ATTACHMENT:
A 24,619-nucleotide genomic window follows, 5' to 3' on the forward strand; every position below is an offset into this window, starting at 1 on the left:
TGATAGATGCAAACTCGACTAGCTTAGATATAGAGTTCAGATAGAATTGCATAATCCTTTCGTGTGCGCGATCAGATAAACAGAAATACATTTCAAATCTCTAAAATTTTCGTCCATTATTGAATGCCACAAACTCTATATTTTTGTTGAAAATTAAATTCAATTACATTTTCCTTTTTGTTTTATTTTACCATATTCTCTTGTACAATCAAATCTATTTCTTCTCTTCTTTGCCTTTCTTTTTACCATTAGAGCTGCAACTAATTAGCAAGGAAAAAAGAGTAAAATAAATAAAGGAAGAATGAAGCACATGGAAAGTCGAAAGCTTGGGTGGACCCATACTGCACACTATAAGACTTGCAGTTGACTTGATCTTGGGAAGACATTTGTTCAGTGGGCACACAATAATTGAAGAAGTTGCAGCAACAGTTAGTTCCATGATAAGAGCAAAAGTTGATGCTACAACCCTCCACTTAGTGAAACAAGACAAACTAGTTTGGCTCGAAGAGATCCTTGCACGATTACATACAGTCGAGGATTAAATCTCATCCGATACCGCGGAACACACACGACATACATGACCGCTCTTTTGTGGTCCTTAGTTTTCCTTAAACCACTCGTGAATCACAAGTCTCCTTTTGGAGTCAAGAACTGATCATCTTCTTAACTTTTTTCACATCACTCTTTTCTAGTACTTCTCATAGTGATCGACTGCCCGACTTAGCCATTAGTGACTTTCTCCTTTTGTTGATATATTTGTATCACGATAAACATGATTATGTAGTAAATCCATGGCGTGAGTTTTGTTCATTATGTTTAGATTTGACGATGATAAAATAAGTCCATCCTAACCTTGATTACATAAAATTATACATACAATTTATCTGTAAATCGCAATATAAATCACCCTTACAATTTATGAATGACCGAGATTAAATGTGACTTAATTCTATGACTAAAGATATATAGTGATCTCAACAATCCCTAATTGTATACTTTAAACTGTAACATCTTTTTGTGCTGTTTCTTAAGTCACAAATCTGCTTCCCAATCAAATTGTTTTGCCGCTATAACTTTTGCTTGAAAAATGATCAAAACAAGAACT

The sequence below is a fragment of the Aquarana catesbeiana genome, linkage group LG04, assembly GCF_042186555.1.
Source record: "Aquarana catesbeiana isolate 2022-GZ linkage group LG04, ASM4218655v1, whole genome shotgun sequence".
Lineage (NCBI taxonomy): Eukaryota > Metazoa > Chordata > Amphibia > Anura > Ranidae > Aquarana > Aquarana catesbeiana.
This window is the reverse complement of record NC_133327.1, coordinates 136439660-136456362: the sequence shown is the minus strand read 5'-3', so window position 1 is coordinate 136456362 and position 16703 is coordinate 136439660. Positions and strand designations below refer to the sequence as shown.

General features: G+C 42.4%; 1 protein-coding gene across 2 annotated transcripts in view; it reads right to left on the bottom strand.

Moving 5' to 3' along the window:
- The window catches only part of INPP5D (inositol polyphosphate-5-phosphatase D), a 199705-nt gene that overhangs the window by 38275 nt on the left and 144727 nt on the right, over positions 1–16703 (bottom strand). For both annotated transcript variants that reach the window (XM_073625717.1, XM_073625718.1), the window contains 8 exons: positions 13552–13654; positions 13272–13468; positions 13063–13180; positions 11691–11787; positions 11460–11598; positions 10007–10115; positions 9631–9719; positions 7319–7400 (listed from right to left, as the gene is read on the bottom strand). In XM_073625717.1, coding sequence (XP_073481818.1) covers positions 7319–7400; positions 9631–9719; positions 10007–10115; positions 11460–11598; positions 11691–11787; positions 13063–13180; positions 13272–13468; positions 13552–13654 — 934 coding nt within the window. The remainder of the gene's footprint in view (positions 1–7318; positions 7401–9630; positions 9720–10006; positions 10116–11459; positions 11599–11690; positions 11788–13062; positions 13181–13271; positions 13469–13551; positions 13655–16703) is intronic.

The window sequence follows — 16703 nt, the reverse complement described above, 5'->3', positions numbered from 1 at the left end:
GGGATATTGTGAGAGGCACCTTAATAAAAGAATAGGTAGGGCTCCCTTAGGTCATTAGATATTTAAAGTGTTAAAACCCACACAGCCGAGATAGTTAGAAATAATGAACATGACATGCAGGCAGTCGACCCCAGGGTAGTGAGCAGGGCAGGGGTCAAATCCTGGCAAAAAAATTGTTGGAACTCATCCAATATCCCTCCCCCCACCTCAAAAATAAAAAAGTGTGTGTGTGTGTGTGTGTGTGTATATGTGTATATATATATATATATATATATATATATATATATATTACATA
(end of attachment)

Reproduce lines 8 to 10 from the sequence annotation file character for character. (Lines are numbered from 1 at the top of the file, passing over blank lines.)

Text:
Moving 5' to 3' along the window:
- The window catches only part of INPP5D (inositol polyphosphate-5-phosphatase D), a 199705-nt gene that overhangs the window by 38275 nt on the left and 144727 nt on the right, over positions 1–16703 (bottom strand). For both annotated transcript variants that reach the window (XM_073625717.1, XM_073625718.1), the window contains 8 exons: positions 13552–13654; positions 13272–13468; positions 13063–13180; positions 11691–11787; positions 11460–11598; positions 10007–10115; positions 9631–9719; positions 7319–7400 (listed from right to left, as the gene is read on the bottom strand). In XM_073625717.1, coding sequence (XP_073481818.1) covers positions 7319–7400; positions 9631–9719; positions 10007–10115; positions 11460–11598; positions 11691–11787; positions 13063–13180; positions 13272–13468; positions 13552–13654 — 934 coding nt within the window. The remainder of the gene's footprint in view (positions 1–7318; positions 7401–9630; positions 9720–10006; positions 10116–11459; positions 11599–11690; positions 11788–13062; positions 13181–13271; positions 13469–13551; positions 13655–16703) is intronic.

The window sequence follows — 16703 nt, the reverse complement described above, 5'->3', positions numbered from 1 at the left end: